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American Honda’s lawyers are hoping to overturn the highly publicized court award to Heather Peters, who netted $9,867 after suing Honda stating that her Civic Hybrid failed to get the promised 50-mpg. As a result of her successful small claims suit, 1,700 Civic Hybrid owners have opted out of a class action settlement, presumably to take Honda to small claims court themselves.
Honda will be heading back to court on Thursday and the court will once again hear testimony from both sides in what is basically a retrial. But unlike the small claims trial, Honda has legal representation and Peters will be presenting new evidence she has discovered. Peters also renewed her law license and has already testified in the first part of the hearing with Honda’s lawyers questioning her.
The Japanese automaker is hoping the appeal will curb other Civic Hybrid owners from filing their own small claims suits similar to what Peters did successfully.
[Source: The Detroit News]
She’s had it with Honda, and Heather Peters, a former lawyer, hopes her unusual legal approach will garner as much as 10 times the cash reward and potentially serious consequences for the company if others follow her lead.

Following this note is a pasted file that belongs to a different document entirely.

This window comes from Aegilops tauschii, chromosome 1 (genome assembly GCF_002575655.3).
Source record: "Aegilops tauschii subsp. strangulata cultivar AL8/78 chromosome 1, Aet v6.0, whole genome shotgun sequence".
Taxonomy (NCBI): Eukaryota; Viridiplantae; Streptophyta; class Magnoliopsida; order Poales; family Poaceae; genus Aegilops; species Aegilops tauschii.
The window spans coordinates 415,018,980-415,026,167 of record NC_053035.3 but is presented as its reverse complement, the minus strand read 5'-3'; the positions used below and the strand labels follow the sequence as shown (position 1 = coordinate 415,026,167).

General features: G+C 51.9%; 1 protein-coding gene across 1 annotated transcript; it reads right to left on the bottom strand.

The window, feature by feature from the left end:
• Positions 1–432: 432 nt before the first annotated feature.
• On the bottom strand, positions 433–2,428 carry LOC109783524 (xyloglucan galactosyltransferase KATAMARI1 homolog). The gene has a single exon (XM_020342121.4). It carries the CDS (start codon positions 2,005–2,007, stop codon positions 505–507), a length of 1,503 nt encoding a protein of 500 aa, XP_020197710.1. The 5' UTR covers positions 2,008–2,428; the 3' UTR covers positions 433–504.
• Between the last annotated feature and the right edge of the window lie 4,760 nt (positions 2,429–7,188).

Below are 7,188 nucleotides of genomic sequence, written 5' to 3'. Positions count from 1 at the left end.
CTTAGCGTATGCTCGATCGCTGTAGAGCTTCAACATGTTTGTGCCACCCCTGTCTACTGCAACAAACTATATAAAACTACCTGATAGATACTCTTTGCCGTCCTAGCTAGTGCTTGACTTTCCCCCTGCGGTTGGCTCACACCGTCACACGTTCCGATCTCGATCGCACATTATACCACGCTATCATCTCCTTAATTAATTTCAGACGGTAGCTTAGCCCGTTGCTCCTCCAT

Peters, unlike the hundreds of Civic Hybrid owners who joined class action suits, decided to take Honda to small claims court over her 2006 Civic Hybrid achieving sub-par mileage. The car is said to get 50 mpg, but according to Peters, her car never came close and only managed 30 mpg as the battery wore.
Her choice seemed more attractive after finding out that people taking part in the suit would probably only receive about $200 cash and a $750 to $1000 rebate incentive to buy a new Honda. She aims to be awarded the maximum $10,000 allowed as of 2012 in California small claims court.
While taking the Japanese car giant to court might seem sort of senile, Peters is far from crazy. The first fist in her corner is that she has a legal background, so she will be able to prepare a case better than your average Honda customer. Second, California small claims court doesn’t allow lawyers, so Honda will have to keep their legal crack shots at home. Third, as Richard Cupp Jr., who teaches product liability law at Pepperdine University, told the associated press, ”the judge will have a lot of discretion and the evidentiary standards are relaxed in small claims court.”
It’s true that most people probably won’t have the time, education, or energy to take Peters’ path against Honda. If she succeeds and others choose to take similar action, she estimates that it could cost Honda as much as $2 billion. For now, she’s launched a site to promote her cause: DontSettleWithHona.org.
As for her future car plans, she is willing to trade her Civic for a comparable car with a manual transmission because it’s all she trusts anymore.